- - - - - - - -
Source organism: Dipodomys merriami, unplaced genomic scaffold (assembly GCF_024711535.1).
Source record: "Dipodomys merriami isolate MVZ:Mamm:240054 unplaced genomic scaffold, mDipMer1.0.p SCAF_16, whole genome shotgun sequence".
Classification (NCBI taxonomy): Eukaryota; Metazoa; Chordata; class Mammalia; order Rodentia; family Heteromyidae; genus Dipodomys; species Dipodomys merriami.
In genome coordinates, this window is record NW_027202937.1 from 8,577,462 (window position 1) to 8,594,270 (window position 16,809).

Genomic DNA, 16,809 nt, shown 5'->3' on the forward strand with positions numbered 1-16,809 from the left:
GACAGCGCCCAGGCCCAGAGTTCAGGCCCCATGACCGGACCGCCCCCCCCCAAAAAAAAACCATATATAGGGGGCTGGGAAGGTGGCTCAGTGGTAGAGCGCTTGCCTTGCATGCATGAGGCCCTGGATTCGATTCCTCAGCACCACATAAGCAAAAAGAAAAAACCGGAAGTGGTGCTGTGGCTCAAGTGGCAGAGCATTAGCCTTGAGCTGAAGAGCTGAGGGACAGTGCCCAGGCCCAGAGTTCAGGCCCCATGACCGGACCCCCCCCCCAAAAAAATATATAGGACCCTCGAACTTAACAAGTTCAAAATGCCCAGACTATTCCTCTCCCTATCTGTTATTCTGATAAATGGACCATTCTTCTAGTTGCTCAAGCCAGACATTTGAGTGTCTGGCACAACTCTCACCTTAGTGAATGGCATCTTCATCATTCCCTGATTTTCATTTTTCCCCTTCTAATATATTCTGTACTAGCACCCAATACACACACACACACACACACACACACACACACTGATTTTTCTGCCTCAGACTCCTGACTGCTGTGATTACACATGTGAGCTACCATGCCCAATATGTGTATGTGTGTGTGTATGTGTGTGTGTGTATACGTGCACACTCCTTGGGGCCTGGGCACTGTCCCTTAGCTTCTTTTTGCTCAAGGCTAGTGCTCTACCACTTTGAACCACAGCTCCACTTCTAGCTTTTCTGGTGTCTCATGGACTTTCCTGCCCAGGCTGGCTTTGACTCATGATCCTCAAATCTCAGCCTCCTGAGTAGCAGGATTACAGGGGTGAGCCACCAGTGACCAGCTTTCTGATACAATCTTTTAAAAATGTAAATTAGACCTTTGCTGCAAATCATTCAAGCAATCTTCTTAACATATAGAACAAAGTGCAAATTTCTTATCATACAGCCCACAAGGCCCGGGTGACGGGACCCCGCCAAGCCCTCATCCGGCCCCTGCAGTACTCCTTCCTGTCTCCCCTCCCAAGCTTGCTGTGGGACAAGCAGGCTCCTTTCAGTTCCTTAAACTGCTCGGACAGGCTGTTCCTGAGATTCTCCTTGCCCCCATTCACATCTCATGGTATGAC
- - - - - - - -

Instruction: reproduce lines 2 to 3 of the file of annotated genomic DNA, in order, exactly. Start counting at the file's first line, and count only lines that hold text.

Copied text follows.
Source record: "Dipodomys merriami isolate MVZ:Mamm:240054 unplaced genomic scaffold, mDipMer1.0.p SCAF_16, whole genome shotgun sequence".
Classification (NCBI taxonomy): Eukaryota; Metazoa; Chordata; class Mammalia; order Rodentia; family Heteromyidae; genus Dipodomys; species Dipodomys merriami.